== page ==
19 Jun 2020
There is a large body of evidence to suggest that our ability to socialise and maintain positive relationships throughout the lifespan is affected by, and can have an effect on, ageing. Becoming part of an international collaborative effort to better understand the impact of social skills in later life on cognitive decline and dementia is what motivates Russell Chander; PhD student at CHeBA.
How did you get into researching the ageing brain?
I became aware of a Research Assistant job through a friend from university that was working at a Neurology clinic. This would be the first job I had working on projects related to dementia and Parkinson’s disease. Truth was, it was not quite what I was looking for at the time, as I was studying towards a career in advertising and public relations. I just took the job thinking it would be an interim role. However, finding my passion in it, I ended up staying for about five years and my supervisor was a great mentor and teacher who nurtured my skills and interest in research. Previously, I had some experience working as a teaching assistant in a special needs school, so that combined with this Research Assistant role helped me realise that I found significant fulfilment helping and working with people in need. For me, finding passion in what I do relates to the output I generate; does my work inject ‘good’ into the world and if I am satisfied with that ‘good’.
Did you experience a ‘defining moment’ which led you to this field?
I like to remember the first participant I saw with dementia and my first academic poster presentation. You read a lot about dementia, so you have this stereotypical idea of what a person with dementia will be like. Then you meet someone affected by the disease and your preconceptions are disrupted because no one fits neatly into that stereotype. When you meet people with dementia - sure there are moments where one or two things slip their mind - however, these people are some of the nicest, most caring and emotionally intact people I have ever met and conversed with. They love to have a chat and I realised that people with dementia and older adults in general have an extraordinary amount to offer and talk about, but few people take the time to hear them. I love sitting down and engaging with them and listening to them talk. Even though I do not provide medical advice, some of them still feel like I have helped them.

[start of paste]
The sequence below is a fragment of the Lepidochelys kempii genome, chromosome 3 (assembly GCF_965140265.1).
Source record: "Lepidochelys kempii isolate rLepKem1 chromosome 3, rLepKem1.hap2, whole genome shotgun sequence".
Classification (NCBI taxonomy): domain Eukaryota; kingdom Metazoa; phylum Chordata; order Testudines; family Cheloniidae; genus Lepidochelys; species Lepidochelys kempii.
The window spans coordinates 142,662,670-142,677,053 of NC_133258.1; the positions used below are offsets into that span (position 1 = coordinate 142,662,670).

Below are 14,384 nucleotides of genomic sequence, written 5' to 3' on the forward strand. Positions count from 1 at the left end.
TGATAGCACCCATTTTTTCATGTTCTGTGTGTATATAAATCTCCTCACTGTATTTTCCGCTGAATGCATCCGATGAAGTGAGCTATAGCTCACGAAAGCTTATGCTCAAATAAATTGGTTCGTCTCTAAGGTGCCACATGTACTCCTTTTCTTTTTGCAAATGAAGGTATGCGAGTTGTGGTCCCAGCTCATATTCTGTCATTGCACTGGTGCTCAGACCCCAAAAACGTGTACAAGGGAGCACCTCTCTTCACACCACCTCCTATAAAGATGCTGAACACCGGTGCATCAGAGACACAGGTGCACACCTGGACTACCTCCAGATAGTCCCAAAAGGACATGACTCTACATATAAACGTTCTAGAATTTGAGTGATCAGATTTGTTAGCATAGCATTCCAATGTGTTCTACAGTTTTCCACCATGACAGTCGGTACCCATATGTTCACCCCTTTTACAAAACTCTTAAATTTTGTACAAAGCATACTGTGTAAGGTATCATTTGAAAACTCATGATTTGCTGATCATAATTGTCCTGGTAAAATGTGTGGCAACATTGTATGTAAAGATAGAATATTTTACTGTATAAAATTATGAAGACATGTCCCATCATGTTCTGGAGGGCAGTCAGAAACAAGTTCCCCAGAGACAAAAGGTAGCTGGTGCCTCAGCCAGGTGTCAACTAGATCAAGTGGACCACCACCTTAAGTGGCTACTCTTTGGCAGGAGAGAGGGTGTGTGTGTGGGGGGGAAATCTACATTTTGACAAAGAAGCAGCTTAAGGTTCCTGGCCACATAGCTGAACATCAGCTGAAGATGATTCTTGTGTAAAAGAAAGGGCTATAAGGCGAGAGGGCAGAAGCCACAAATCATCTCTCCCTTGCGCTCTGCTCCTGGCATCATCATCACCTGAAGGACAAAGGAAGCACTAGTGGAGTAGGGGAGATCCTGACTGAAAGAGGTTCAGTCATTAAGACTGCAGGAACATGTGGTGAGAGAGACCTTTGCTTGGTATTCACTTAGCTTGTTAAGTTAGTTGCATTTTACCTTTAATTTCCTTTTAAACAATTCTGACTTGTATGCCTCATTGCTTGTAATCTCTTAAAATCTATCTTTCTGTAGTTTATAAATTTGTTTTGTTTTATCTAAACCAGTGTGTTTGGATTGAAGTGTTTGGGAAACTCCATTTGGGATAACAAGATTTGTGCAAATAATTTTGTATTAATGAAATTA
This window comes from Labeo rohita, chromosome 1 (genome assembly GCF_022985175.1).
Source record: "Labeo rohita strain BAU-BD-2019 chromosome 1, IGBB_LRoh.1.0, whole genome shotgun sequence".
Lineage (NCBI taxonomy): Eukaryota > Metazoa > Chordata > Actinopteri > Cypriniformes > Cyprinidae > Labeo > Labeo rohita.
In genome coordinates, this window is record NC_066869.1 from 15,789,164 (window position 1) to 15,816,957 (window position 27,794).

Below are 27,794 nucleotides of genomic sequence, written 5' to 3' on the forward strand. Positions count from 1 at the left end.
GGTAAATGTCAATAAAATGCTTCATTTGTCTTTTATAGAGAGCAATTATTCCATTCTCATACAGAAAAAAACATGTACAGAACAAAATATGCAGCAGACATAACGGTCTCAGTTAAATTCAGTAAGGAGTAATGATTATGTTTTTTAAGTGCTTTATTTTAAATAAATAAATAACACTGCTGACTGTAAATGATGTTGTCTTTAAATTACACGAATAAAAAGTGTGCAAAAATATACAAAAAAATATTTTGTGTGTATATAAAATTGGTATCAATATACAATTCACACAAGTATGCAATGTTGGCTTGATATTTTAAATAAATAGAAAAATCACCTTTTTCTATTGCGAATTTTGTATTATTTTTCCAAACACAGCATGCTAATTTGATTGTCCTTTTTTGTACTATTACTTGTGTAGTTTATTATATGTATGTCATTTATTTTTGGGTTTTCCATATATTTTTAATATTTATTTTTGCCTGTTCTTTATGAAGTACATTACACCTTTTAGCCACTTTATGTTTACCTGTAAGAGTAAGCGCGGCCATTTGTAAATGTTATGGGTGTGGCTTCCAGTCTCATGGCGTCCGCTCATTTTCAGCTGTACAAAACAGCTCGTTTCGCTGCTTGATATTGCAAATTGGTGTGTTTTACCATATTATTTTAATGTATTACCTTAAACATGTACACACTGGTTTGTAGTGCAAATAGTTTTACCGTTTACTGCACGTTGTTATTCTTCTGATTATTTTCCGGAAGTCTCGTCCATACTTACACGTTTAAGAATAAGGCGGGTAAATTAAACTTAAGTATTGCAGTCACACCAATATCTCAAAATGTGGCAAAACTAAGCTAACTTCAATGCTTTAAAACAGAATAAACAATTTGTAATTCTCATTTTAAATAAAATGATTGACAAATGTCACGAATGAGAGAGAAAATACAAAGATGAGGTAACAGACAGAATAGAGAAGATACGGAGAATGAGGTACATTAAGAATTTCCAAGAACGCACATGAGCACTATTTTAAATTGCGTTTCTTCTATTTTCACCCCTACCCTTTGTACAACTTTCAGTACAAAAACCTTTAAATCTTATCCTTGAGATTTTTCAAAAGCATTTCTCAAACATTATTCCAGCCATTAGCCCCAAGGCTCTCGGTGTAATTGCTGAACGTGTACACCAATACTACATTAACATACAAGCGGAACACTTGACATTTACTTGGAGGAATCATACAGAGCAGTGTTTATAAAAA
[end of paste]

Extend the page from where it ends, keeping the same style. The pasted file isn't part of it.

It is an incredibly rewarding feeling to have helped someone even in the smallest of ways and it piqued my interest in this area even more.
In 2013 I did an academic poster presentation and I was so excited because it was my first personal project that I could present at a conference. A visiting professor judged these presentations and had commented that although my idea was interesting, the participants I had studied were not the most suitable to prove my ideas and gave me some recommendations about how to best continue. Clearly, he did not have to do that, and in retrospect he could have shot me down rather than provided helpful criticism. In all honesty, I look back on that project and get a little embarrassed at how naively I ran it. This professor did not intentionally do that, but it was his constructive feedback that pushed me to continue and improve upon my work. That person happens to be Scientia Professor Perminder Sachdev, one of CHeBA’s Co-Directors, and little did I know then that five years later he would accept my application to embark on a PhD at CHeBA. I still think about this moment today.
Do you have any personal interests or activities which are protective behaviours against cognitive decline?
I do my best to keep physically and mentally active. My job requires a lot of mental activity, but I try to diversify this further – I do not think it is good enough to focus on one kind of mentally taxing task. I like to read, play strategy-based video games and watch documentaries and video essays. For physical activity I go to the gym a couple of times a week but these days I do my workouts at home. I also enjoy running. I find running mentally meditative in a sense because I am alone with my thoughts and I can reflect on things. I stay socially connected as much as I can and this is especially important right now. As such, I have been reaching out to family and friends a lot more online.
What are you currently researching?
My PhD project is on social cognition in older adults, which are the qualities one might need to navigate social situations. These can be, for example, showing empathy, reading the emotions and thoughts of others and how to behave appropriately in public. We are looking at this in healthy adults who are aged sixty and above in the local community, as well as those in our existing studies such as the Sydney Memory and Ageing Study and the Sydney Centenarian Study. We are doing a range of interviews and assessments that look at people’s social skills and abilities.